The dam will block the deepest channel on that section of the river and only one migratory fish can easily pass through at the peak of the dry season, April to May, when the water level of the Mekong is at its lowest. This will effectively stop the dry season migration of fish between the feeding habitats of the Tonle Sap Lake and upstream breeding zones in Laos and Thailand.
According to Bird, the MRC Agreement is very clear about the obligations of member states in relation to development on their respective sections of the River.
Development on the Mekong mainstream is subject to notification by member countries only. Mainstream projects are subject to prior consultation between countries with a view to reaching agreement. Any development involving the diversion of water out of the Mekong in the dry season must proceed on the basis of the agreement of all members.
“The agreement is quite clear that prior consultation should take place before the implementation of the (Don Sahong) project and it should be timely. Obviously ‘timely’ and ‘implementation’ are the two terms about which there is debate,” he said.
“If notification could be done later, this could lead to delays in the project. This is an incentive for the Government of Laos to follow the process.”
Bird said that the MRC has so far received no formal notification of the Don Sahong project from Laos, although it had been asked by Vientiane to review and provide comment on the project’s draft Environmental Impact Assessment (EIA).
“The information we have received so far (about Don Sahong) is unofficial,” said Pich Dun, secretary general of the Cambodian National Mekong Committee (CNMC). “We have not received it from member countries.”
“According to the procedure, prior notification should come attached to the feasibility study. But up until now projects are just an idea, others are in the process of feasibility study and have not been finalised. In order to follow the process we must wait for the feasibility study to be completed,” he added.
“Within the draft EIA, we have pointed out some misunderstandings on the part of the consultants about the notification and prior consultation proceeding,” said Bird.
The Mar. 27 letter called on MRC to release this advice together with an economic valuation that they said the Commission has done on the potential loss of fisheries resulting from the dam project.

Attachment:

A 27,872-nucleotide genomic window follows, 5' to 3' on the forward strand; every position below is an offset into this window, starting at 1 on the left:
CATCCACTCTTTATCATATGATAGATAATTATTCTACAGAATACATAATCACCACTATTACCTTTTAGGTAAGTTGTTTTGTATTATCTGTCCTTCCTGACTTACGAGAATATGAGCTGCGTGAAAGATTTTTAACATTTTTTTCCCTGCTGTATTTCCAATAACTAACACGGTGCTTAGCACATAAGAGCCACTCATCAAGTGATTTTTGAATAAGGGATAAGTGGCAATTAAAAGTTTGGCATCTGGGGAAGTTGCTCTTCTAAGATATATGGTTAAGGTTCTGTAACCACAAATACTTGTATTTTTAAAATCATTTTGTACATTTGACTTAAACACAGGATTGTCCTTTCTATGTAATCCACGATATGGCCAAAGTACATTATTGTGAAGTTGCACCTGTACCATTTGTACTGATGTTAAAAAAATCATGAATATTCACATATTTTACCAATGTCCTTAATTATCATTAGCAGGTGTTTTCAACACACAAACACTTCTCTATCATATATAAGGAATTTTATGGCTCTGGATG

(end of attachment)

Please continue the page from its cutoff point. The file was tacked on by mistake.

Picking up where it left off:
“This is a relationship between us and the Lao Government,” said Bird of the MRC’s advice. “It is the responsibility of the Lao government to share with other members and we would need permission to circulate it more openly.”
Bird said that no notification had yet been given to MRC by Phnom Penh over its intention to build a dam on the Mekong mainstream in Kratie province, central Cambodia.
The MRC faces a more general concern about its effectiveness, particularly in comparison with other regional programes such as the Asian Development Bank’s (AsDB) Greater Mekong Sub-Region programme.
“MRC only covers four countries. By definition they have a problem with dialogue with Burma and China. GMS covers six countries, so it can play an important role,” said Arjun Goswami, AsDB country director for Cambodia.
While Pich believes that MRC will remain a vital organisation, he says its lack of tangible outputs is a weakness. “The MRC up until now works on growing our knowledge base about the river and protecting the environment. Sometimes they are just like a policeman saying protect the environment, protect the environment,” he added.
“This is a weakness in that we do not go for tangible outputs like development projects like hydropower dams,” he added. “If we had this we could raise our profile.”
“Our role is different (from GMS),” countered Bird. “We are a facilitator of cooperation in the basin. Historically, our role has been much more oriented to studies and gathering information. Now that we have that we can more forward and look at development opportunities in the short, medium and long term.”